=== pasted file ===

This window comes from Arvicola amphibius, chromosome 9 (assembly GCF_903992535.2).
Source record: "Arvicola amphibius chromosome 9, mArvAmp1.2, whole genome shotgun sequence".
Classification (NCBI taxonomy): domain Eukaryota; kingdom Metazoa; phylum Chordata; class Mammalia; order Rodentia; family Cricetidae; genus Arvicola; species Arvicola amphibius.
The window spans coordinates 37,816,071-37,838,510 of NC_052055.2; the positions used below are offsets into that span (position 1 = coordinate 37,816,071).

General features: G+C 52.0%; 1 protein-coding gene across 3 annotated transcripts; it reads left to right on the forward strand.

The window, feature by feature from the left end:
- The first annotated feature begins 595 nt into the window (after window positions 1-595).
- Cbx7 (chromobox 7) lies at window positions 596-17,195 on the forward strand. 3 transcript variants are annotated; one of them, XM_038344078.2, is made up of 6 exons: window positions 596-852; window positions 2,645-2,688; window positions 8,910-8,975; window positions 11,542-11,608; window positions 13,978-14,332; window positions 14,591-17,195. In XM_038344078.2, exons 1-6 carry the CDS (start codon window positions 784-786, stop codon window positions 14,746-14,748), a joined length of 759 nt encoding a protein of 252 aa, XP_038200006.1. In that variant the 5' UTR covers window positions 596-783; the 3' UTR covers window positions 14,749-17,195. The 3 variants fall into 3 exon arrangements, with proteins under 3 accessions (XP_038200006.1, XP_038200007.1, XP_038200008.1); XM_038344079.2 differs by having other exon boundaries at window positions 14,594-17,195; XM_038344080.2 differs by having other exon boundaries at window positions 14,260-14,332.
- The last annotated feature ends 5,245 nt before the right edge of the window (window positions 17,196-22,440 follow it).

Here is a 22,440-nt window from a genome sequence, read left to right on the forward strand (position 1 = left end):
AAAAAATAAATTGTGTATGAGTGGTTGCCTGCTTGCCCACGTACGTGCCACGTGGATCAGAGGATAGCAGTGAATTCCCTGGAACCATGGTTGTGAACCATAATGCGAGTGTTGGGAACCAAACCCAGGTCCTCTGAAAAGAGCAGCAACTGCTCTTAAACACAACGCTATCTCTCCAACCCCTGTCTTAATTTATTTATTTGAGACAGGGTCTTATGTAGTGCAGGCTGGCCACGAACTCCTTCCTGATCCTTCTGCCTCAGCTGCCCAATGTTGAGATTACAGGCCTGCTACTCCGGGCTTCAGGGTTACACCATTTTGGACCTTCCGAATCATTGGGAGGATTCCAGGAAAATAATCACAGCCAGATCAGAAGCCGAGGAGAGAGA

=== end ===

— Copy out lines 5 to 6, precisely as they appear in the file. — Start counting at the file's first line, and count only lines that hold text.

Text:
General features: G+C 52.0%; 1 protein-coding gene across 3 annotated transcripts; it reads left to right on the forward strand.

The window, feature by feature from the left end: